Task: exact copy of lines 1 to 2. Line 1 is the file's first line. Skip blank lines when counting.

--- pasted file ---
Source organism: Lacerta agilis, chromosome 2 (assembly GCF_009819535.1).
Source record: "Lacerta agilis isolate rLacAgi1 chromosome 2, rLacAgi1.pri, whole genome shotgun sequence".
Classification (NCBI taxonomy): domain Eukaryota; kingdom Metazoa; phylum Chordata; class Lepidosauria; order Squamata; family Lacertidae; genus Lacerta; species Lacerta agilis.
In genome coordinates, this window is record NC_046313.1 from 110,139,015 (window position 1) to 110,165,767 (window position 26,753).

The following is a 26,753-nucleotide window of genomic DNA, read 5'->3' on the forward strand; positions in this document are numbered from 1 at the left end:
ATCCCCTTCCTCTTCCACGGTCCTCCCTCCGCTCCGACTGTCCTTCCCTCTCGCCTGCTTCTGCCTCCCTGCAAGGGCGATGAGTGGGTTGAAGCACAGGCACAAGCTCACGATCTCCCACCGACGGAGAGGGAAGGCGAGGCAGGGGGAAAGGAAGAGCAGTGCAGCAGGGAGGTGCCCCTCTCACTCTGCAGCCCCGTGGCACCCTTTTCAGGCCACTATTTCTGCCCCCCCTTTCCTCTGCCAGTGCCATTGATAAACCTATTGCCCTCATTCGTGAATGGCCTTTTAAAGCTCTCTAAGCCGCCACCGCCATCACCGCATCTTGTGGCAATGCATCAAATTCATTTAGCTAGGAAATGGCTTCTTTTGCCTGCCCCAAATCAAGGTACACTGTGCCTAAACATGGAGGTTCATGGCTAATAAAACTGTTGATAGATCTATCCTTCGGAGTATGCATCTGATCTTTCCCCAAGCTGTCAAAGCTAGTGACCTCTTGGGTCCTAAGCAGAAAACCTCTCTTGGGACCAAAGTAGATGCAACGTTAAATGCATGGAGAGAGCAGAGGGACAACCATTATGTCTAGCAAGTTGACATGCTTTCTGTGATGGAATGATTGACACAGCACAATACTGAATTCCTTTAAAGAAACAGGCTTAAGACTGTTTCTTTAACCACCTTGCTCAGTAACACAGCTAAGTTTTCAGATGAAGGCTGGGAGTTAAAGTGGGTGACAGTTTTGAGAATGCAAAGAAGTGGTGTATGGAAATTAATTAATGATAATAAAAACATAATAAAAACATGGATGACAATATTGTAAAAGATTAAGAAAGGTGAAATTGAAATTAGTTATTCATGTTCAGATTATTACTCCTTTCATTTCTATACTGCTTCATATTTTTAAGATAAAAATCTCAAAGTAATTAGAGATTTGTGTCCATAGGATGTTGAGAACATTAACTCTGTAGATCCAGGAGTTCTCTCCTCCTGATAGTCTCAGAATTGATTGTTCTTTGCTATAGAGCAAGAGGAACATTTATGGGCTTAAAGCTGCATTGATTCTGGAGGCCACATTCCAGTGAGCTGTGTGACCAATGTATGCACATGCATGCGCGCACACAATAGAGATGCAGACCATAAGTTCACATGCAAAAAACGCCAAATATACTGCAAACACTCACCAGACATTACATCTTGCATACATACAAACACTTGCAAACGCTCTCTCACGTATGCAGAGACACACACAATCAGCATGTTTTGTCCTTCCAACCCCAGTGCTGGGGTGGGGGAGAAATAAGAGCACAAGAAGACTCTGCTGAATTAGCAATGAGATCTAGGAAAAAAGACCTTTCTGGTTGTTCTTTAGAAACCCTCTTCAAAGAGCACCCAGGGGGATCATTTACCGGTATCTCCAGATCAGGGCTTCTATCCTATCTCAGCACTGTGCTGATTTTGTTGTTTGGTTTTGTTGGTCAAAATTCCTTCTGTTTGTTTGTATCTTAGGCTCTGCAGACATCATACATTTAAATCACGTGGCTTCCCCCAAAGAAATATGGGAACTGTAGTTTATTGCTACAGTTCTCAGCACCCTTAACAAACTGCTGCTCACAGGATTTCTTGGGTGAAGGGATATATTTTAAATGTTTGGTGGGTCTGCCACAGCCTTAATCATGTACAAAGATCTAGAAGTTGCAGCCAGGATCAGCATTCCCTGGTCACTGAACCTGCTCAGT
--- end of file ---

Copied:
Source organism: Lacerta agilis, chromosome 2 (assembly GCF_009819535.1).
Source record: "Lacerta agilis isolate rLacAgi1 chromosome 2, rLacAgi1.pri, whole genome shotgun sequence".